Rate the Last Film You Watched

Professor Irony

CYBER FUNKER
Moderator
Dr. Strangelove (Or how I learned to stop worrying and love the bomb) (1964)

The first time I saw Stanley Kubrick’s famous Cold War satire, I found it too genuinely alarming to really laugh at it (I think I was also just too young to get it), but coming back to it with more knowledge about the political situation of the early 1960s, and how the film plays out, really allowed me get a lot more out of it. Its humour is pitch black, but it’s a very, very funny film, with endlessly quotable dialogue and a cast of characters like political cartoons brought to life, all scrabbling towards a nuclear Armageddon brought on more by incompetence and misadventure than any real desire for world war three. Stellar though the acting is all round, the film would not be half as memorable without the astonishing trio of performances from Peter Sellers, who inhabits the starchy RAF officer, the President of the United States and the titular nazi entirely trustworthy scientist, to such chameleon-like effect that it’s almost hard to believe all three are the same person.
 

jake scully

Completely Average High School Student
31 Days of Halloween!

Day XXI: Dario Argento’s Opera (1987, Dario Argento)
View attachment 15346

This Italian Giallo film from acclaimed director Dario Argento sees a performance of Giuseppe Verdi’s Macbeth, infamous for causing bad luck with its actors, become the stalking grounds for a killer with unhinged desires. There’s some really gruesome imagery here, especially the use of sellotape and needles - as featured on the poster art.

Cult Films did a solid job with the Blu Ray and this is another recommended entry from Argento’s filmography. 4/5
Still haven’t bought this yet
In The Darkside mag it gives it a good review but nothing is said about the English track which i read elsewhere has an echo like sound and ruins the film
It states listening to Italian track with subtitles is the best
Shame I couldn’t get to buy the US blu ray on Scorpion Releasing label
 

Professor Irony

CYBER FUNKER
Moderator
Fritz the Cat (1972)

A faintly notorious slice of adult animation, I didn't find the relentlessly horny misadventures of the titular feline particularly funny, but this film absolutely does catch something of a particular moment in time that might otherwise be overly filtered or sanitised.

Fritz is an aimless young college boy caught up in the sweeping social changes of 1960s New York, but his seedy quest to cop off at every opportunity is frequently interrupted by brushes with the law, heroic consumption of drugs, and half-assed attempts to align himself with people seeking a revolution. Which revolution? Any of them, just as long it makes him a somebody.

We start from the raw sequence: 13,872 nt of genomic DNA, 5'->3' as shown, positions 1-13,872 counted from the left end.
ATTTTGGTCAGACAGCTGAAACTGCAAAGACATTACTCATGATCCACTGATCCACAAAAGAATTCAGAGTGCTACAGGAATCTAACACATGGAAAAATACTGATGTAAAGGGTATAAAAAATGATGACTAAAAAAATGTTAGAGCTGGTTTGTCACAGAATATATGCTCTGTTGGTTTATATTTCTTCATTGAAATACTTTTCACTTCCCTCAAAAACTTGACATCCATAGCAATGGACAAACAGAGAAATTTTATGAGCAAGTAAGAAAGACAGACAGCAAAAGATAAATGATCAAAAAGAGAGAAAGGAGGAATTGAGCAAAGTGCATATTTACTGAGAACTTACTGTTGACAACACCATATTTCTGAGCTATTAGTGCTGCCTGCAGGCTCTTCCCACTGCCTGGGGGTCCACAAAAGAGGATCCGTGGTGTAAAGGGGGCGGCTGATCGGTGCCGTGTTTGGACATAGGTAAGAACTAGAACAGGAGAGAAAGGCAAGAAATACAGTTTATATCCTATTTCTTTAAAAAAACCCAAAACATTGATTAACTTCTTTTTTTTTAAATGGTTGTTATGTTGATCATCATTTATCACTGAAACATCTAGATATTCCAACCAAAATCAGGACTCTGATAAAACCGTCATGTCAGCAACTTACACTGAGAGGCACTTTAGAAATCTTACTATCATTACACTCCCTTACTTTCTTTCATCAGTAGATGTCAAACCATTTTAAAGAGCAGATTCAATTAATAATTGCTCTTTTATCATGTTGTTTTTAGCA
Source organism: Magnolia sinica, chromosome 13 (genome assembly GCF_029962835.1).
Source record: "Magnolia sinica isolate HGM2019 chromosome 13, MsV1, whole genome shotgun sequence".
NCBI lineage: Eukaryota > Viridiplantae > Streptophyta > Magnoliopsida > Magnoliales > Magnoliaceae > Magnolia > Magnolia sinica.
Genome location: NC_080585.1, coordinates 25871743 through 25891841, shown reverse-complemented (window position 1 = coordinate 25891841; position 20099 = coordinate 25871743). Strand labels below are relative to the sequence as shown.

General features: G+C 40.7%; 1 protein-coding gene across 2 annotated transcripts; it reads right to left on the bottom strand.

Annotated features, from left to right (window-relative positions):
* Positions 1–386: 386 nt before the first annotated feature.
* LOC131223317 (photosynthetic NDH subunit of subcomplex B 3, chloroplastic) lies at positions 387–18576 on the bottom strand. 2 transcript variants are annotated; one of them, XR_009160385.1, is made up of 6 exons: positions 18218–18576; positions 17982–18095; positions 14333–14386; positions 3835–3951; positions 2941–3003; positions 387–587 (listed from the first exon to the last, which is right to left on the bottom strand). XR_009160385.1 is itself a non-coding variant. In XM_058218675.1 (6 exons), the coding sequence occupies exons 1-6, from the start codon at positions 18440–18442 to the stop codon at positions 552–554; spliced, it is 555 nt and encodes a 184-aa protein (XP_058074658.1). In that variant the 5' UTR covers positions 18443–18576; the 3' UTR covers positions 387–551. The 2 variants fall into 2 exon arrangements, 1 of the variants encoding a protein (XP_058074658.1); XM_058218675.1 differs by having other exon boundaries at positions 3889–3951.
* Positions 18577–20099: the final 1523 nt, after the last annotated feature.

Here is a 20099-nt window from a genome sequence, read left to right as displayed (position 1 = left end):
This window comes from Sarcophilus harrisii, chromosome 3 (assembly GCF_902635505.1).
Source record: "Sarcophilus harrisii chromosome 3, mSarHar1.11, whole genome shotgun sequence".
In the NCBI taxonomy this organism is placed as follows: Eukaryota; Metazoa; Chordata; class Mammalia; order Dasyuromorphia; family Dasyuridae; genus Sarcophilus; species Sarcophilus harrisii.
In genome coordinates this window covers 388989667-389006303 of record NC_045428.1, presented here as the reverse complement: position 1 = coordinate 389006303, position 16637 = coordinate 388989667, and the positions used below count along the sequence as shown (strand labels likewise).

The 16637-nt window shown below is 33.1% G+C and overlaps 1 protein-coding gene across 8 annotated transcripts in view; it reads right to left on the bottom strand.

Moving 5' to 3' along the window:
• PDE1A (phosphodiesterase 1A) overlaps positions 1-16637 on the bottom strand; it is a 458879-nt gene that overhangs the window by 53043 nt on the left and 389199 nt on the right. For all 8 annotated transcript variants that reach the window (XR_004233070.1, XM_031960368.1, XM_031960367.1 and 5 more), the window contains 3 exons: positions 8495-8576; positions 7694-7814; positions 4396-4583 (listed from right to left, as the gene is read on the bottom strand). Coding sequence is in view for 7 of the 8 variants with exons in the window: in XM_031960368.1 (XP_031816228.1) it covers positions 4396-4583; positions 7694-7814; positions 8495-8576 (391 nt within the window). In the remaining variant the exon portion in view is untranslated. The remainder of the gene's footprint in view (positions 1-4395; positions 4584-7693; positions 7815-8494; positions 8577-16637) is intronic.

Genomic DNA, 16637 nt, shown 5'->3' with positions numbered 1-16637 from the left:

It's unlikely to be as genuinely shocking as it must have been at the time, but the crude, bathroom door level humour does give way to a certain sense of honesty. Much as it's seen through a haze of pot smoke, for better and worse, this feels like someone's lived experience of the period, right down to the cringeworthy racial caricatures (remember the crows in Dumbo?) and casual mysogyny. I think it does fall a little short of really saying anything about this though.

Split into three broad segements, Fritz's eye-opening trip to Harlem in the middle of the film hovers on the brink of being genuinely affecting (stereotypes notwithstanding), but feels undermined by his subsequent escape into a final episode dealing with a faintly Manson-esque gang of militants, whose nasty activities seem to be of oddly little consequence.

At barely 80 minutes, you could hardly say Fritz outstays its welcome, but I also find it hard to know who I would really recommend this film to exactly. Its rawness is appealing in its way, but I think it lacks the depth that would make it attractive as much more than a weird historical artefact.
 

Professor Irony

CYBER FUNKER
Moderator
Alphaville (1965)

Cinema studies textbook darling Jean-Luc Godard's dystopian sci-fi noir is one of the more accessible films from his great fertile period, playfully dropping vintage pulp novel hero Lemmy Caution into a weird modernist hellscape controlled by a raspy-voiced AI, but anyone unfamiliar with his particular brand of filmmaking may find the uneasy combination of philosophical musing and paperback thrills a little trying.

I remember it as something I loved the first time, but couldn't be bothered with when I tried to revisit it. Going through it a third time, I liked it well enough, even though all the other people I watched it with kinda hated it, which I think is understandable. It's a great looking film that arguably predicts cyberpunk as a genre, but with much of the dialogue being improvised over an uninvolving story framework, it only really comes together intermittently and the conclusion is ultimately a bit corny. Still worth seeing just for the cinematography though; rarely have the bright lights of '60s Paris looked so alien and imposing as they do in the harsh monochrome of this film.
 

RadFemHedonist

Great Teacher
Fritz the Cat (1972)

A faintly notorious slice of adult animation, I didn't find the relentlessly horny misadventures of the titular feline particularly funny, but this film absolutely does catch something of a particular moment in time that might otherwise be overly filtered or sanitised.